Galium lanceolatum Torr.
Family: Rubiaceae
Lance-Leaf Wild Licorice
Galium lanceolatum image
Perennial herb with a creeping rhizome 30 cm - 0.7 m tall Stem: upright or ascending, slender, four-angled, branched from base, hairless or nearly so. Leaves: in whorls of four, 3 - 8 cm long, 1 - 2.5 cm wide, elliptic (lower) to lance-shaped (upper) with a long-pointed tip, three- to five-veined, thin, minutely hairy-fringed (ciliate), finely hairy along the midrib beneath. Inflorescence: a long-stalked cluster of flowers with one to three widely spreading forks. Flowers: stalkless or nearly so, greenish to purple, 3 - 5 mm wide, more or less flat and circular in outline, with four short, pointed lobes. Stamens four, alternating with lobes, shorter than corolla. Styles two, short. Fruit: dry, indehiscent, bent downward, 3 mm wide, spherical, paired, separating when ripe, one-seeded, with hooked bristles.

Similar species: No information at this time.

Flowering: mid-June to mid-July

Habitat and ecology: Dry to rich woods and thickets.

Occurence in the Chicago region: native

Etymology: Galium comes from the Greek word gala, meaning milk, referring to the plants that are used to curdle milk. Lanceolatum means lance-shaped.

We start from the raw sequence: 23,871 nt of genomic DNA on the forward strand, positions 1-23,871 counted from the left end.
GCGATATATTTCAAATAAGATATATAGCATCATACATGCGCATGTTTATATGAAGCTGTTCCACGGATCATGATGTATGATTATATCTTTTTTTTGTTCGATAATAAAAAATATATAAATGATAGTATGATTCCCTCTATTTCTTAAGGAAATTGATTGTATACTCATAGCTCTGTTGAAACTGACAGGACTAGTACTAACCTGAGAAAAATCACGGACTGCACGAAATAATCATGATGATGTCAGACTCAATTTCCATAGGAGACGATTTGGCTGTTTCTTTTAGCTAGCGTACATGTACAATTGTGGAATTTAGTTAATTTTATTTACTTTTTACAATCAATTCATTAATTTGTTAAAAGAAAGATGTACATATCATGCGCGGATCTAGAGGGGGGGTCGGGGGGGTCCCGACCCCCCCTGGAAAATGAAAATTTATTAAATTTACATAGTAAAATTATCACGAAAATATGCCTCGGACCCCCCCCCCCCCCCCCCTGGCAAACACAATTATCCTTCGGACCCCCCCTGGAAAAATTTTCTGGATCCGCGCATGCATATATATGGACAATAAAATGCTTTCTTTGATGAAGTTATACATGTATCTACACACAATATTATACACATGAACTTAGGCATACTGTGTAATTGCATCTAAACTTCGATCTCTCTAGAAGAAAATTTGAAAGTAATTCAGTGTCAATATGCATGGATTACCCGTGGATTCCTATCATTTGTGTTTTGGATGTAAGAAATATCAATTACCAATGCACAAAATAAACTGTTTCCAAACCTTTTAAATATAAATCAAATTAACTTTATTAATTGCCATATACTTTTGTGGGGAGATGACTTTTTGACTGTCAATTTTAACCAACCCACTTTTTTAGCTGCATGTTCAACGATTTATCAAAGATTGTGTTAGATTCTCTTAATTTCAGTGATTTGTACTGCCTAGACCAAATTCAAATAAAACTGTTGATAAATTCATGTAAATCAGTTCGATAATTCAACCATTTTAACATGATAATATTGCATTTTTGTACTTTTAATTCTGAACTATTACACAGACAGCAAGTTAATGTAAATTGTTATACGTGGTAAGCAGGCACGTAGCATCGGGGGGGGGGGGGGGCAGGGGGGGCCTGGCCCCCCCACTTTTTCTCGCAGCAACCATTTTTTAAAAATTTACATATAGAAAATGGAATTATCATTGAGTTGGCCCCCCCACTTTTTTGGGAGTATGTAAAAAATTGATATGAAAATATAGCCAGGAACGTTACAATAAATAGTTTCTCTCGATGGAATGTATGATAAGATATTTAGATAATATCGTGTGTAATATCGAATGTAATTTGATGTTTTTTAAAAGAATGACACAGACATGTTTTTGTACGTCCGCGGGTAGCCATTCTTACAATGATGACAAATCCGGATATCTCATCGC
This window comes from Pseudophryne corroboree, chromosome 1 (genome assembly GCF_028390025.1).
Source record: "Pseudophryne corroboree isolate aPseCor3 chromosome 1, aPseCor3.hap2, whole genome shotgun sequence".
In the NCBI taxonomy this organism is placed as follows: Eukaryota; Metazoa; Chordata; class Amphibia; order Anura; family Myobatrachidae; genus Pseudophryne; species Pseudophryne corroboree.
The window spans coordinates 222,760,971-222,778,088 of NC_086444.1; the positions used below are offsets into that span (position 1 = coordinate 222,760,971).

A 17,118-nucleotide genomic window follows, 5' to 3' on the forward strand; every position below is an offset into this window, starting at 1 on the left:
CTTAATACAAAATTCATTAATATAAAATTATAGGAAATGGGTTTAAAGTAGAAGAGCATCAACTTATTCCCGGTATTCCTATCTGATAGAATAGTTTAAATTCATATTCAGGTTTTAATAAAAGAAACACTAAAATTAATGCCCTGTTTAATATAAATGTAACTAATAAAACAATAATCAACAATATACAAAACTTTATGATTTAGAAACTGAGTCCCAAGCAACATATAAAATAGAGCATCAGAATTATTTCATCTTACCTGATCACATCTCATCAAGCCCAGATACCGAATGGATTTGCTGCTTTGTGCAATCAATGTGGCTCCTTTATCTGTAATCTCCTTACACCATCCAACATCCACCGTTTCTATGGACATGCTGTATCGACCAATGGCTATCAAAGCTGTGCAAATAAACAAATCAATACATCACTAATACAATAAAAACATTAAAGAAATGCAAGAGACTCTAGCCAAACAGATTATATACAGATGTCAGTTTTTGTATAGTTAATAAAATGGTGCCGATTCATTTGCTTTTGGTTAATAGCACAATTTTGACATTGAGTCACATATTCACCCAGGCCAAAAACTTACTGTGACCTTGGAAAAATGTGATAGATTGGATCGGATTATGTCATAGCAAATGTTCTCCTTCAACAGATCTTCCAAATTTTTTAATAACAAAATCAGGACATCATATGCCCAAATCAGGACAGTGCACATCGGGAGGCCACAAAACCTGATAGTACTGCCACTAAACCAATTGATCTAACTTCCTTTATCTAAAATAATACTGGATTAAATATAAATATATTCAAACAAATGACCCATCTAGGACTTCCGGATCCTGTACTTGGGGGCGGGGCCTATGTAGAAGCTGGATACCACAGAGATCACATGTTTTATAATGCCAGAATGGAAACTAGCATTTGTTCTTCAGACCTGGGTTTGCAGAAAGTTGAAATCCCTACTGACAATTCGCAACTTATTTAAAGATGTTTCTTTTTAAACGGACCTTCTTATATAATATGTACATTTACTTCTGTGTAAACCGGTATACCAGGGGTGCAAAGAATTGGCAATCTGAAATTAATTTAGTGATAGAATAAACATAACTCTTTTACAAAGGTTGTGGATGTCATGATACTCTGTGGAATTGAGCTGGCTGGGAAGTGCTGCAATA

Author: The Morton Arboretum

Erect or ascending slender perennial 3-7 dm, branched from the base; stem glabrous or nearly so; lvs in 4's, thin, the lower elliptic, the upper lanceolate, 3-8 נ1-2.5 cm, long-tapering to an acute or acuminate tip, 3-5-nerved, minutely ciliate, finely hairy on the midvein (and sometimes other veins) beneath; infl widely divaricate, 1-3-forked; cor glabrous, turning purple in age, its lobes acuminate; fr deflexed, uncinate-hispid, 3 mm. Dry woods and thickets; Que. to Minn., s. to N.C. and Tenn. June, July.

Gleason, Henry A. & Cronquist, Arthur J. 1991. Manual of vascular plants of northeastern United States and adjacent Canada. lxxv + 910 pp.

©The New York Botanical Garden. All rights reserved. Used by permission.
From Flora of Indiana (1940) by Charles C. Deam
Very local; in moist or dry woods, usually associated with beech and sugar maple.